Challenges are real. There is something to be said for critical evaluation. SWOT (strength, weaknesses, opportunities and threats) analysis exists for a reason. The list above clearly represents the outcome of looking at weaknesses.

So how do you bring your future, the future of your business and the future of your community’s economy into perspective? Let the bellyaching beast of negativity off its leash and listen up. Evaluation does not mean you must find every flaw. Yes, you need to know what your weaknesses are, but also be certain you know and embrace your strengths. I may only be five foot tall and nowhere near thin, but anyone who knows me will tell you it has rarely held me back, even when standing still might have been wiser.

You are a star, and don’t you forget it

After hearing the bellyaching beast whining and begging for the scraps of uncertainty and fear left behind in the wake of your mental self-abuse, give him his freedom, open the door and let him go. When you see his tail wagging as he crests the horizon, take pen in hand and write down why your skills, services or business benefits others. It is freeing. It reminds you of your successes and puts the bad times in perspective.

As an entrepreneur you should take stock from time to time. Go somewhere quiet, where you will be able to think uninterrupted. Take a notebook and pen. There is something to be said for the tactile feel of the implements in your hand as you see your entrepreneurial spirit come to life through the words flowing onto the page.

Affirm your commitment to success:

I started this business/service (aside from money) because____________.

There is never any one reason entrepreneurs go into business. While earning a profit is likely at the top of the list there are other compelling reasons that fired and inspired you to put out your shingle. Name those reasons. Embrace them.

My business/service is unique in these ways_____________.

If you don’t have a response to this perhaps it’s time to think carefully about what you offer that no one else does, or think of an add-in that will make you stand out from the crowd.

Investing in my business through promotion has value because_________.

There is a rule of thumb that you should commit a percentage of your annual income to advertising and promotion. I would add, use that money wisely and well. No matter how much you want to support every publication and cause that “represents youth,” consider what you do in context of your business success. There are other ways to donate that don’t involve spending your much-needed promotional dollars.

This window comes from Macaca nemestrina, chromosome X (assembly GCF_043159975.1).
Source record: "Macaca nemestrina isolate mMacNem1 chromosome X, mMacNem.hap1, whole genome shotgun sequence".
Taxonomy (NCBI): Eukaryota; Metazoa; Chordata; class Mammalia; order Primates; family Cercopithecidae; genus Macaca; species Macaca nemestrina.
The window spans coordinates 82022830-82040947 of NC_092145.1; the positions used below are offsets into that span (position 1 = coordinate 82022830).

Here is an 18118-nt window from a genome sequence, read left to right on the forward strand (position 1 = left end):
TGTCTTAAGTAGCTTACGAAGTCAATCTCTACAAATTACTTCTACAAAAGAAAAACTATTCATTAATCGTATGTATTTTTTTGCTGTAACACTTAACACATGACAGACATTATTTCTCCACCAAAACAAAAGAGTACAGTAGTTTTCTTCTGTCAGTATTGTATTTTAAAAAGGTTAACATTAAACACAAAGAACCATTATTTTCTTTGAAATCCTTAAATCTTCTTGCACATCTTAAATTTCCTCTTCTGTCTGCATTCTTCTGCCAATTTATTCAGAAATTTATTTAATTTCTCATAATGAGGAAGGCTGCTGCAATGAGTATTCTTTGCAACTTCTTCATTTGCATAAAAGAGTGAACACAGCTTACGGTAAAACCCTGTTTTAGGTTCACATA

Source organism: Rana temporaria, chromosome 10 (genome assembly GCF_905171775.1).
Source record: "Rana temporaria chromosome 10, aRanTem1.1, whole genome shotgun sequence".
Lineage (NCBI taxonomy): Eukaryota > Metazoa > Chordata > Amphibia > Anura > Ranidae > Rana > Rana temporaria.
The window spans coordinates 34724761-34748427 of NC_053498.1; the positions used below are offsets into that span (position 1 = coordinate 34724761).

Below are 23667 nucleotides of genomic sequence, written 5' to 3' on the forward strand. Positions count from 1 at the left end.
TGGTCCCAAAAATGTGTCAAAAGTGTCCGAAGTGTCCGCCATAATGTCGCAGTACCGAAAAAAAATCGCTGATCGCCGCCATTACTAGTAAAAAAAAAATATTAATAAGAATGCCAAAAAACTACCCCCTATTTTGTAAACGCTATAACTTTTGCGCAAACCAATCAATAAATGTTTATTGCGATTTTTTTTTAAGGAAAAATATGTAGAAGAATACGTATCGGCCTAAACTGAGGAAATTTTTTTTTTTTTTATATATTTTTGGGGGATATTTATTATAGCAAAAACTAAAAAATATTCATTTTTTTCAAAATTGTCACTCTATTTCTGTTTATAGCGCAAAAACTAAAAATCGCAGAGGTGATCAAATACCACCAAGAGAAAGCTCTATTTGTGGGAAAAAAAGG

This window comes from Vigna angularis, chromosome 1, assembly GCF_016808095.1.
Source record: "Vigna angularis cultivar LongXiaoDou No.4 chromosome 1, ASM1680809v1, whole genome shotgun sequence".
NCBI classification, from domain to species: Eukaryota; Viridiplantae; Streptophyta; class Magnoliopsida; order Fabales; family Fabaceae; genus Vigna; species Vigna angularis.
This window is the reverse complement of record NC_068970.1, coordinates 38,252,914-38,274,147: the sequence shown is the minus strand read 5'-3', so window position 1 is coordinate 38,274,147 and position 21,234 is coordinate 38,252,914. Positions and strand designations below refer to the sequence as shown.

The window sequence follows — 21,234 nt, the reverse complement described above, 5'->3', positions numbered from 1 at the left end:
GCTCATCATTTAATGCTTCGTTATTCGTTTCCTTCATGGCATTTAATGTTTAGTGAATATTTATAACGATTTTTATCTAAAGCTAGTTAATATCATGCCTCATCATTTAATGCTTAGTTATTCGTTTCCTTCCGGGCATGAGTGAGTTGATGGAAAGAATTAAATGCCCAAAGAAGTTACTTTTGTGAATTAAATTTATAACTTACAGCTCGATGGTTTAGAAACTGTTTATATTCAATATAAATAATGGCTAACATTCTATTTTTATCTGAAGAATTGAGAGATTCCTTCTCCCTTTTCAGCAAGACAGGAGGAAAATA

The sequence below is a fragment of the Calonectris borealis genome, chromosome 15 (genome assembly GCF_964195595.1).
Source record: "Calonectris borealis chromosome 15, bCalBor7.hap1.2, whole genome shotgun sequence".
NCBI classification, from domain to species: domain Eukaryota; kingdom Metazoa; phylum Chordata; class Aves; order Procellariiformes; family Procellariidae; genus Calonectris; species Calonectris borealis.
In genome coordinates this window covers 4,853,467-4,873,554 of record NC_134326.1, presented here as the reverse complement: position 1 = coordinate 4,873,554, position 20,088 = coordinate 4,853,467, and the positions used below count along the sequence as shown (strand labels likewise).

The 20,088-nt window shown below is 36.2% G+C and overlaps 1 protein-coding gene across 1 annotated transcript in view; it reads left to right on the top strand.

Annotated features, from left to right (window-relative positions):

My business has loyal customers. I’m going to reward them by______________.

When was the last time you e-mailed, called or in some way communicated with your customers? It’s less expensive to retain a satisfied customer and get them to buy again than it is to draw new customers to your door. And remember this – activity begets activity. If you have your old customers coming in the door, new customers will follow.

I will make sure my employees like their jobs and convey that to our customers.

If your employees aren’t on your side and don’t enjoy their jobs it will show in your bottom line. Take care of your employees (even if the only employee you have is you). If employees are not confident in their ability to take care of customers, if they feel inadequate, if they feel you don’t care about them, they will not do their best. They will do the minimum and not very well.

I will participate actively in associations that advocate for independent entrepreneurs.

Belonging to a business association is an opportunity for networking, yes, absolutely. Aside from that, you have something to offer. What can you contribute that will improve/promote all businesses? Rising water lifts all boats. Be part of the rising tide.

I will post a list of my business successes where I can see it every day, beginning with the day I opened, my first success.

Remember your successes. That first big sale. Meeting your first payroll (including paying yourself!). The “thank you” from a customer who benefited from your service. Keep track of the positive influence and impact your business has had and continues to have.

Moving forward

When business is stagnant or beginning to slide, remember this is a bump in the road, not a wall. Small business continues to be the backbone of the economy. Your success determines the health of the local economy and the national economy. Take time to celebrate your entrepreneurial strengths. It will be good for you, and it will be good for your business.